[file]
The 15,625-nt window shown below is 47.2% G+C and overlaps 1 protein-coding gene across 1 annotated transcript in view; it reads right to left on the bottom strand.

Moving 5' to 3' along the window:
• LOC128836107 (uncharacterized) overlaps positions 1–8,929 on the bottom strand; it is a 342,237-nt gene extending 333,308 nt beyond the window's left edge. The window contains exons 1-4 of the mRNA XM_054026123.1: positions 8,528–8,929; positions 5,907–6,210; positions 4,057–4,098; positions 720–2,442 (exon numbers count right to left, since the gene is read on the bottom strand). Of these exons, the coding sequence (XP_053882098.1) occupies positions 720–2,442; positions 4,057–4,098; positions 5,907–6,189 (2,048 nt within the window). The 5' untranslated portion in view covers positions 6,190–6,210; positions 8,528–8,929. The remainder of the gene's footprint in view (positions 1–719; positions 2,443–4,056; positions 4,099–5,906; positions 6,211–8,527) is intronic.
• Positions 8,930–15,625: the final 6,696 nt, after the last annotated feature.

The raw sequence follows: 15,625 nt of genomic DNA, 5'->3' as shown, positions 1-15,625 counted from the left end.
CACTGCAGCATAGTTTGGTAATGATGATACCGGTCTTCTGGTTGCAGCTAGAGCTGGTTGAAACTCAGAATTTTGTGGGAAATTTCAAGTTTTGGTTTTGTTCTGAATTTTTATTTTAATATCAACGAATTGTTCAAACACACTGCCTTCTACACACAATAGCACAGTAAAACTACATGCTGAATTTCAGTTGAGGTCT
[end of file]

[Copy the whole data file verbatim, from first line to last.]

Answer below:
The 15,625-nt window shown below is 47.2% G+C and overlaps 1 protein-coding gene across 1 annotated transcript in view; it reads right to left on the bottom strand.

Moving 5' to 3' along the window:
• LOC128836107 (uncharacterized) overlaps positions 1–8,929 on the bottom strand; it is a 342,237-nt gene extending 333,308 nt beyond the window's left edge. The window contains exons 1-4 of the mRNA XM_054026123.1: positions 8,528–8,929; positions 5,907–6,210; positions 4,057–4,098; positions 720–2,442 (exon numbers count right to left, since the gene is read on the bottom strand). Of these exons, the coding sequence (XP_053882098.1) occupies positions 720–2,442; positions 4,057–4,098; positions 5,907–6,189 (2,048 nt within the window). The 5' untranslated portion in view covers positions 6,190–6,210; positions 8,528–8,929. The remainder of the gene's footprint in view (positions 1–719; positions 2,443–4,056; positions 4,099–5,906; positions 6,211–8,527) is intronic.
• Positions 8,930–15,625: the final 6,696 nt, after the last annotated feature.

The raw sequence follows: 15,625 nt of genomic DNA, 5'->3' as shown, positions 1-15,625 counted from the left end.
CACTGCAGCATAGTTTGGTAATGATGATACCGGTCTTCTGGTTGCAGCTAGAGCTGGTTGAAACTCAGAATTTTGTGGGAAATTTCAAGTTTTGGTTTTGTTCTGAATTTTTATTTTAATATCAACGAATTGTTCAAACACACTGCCTTCTACACACAATAGCACAGTAAAACTACATGCTGAATTTCAGTTGAGGTCT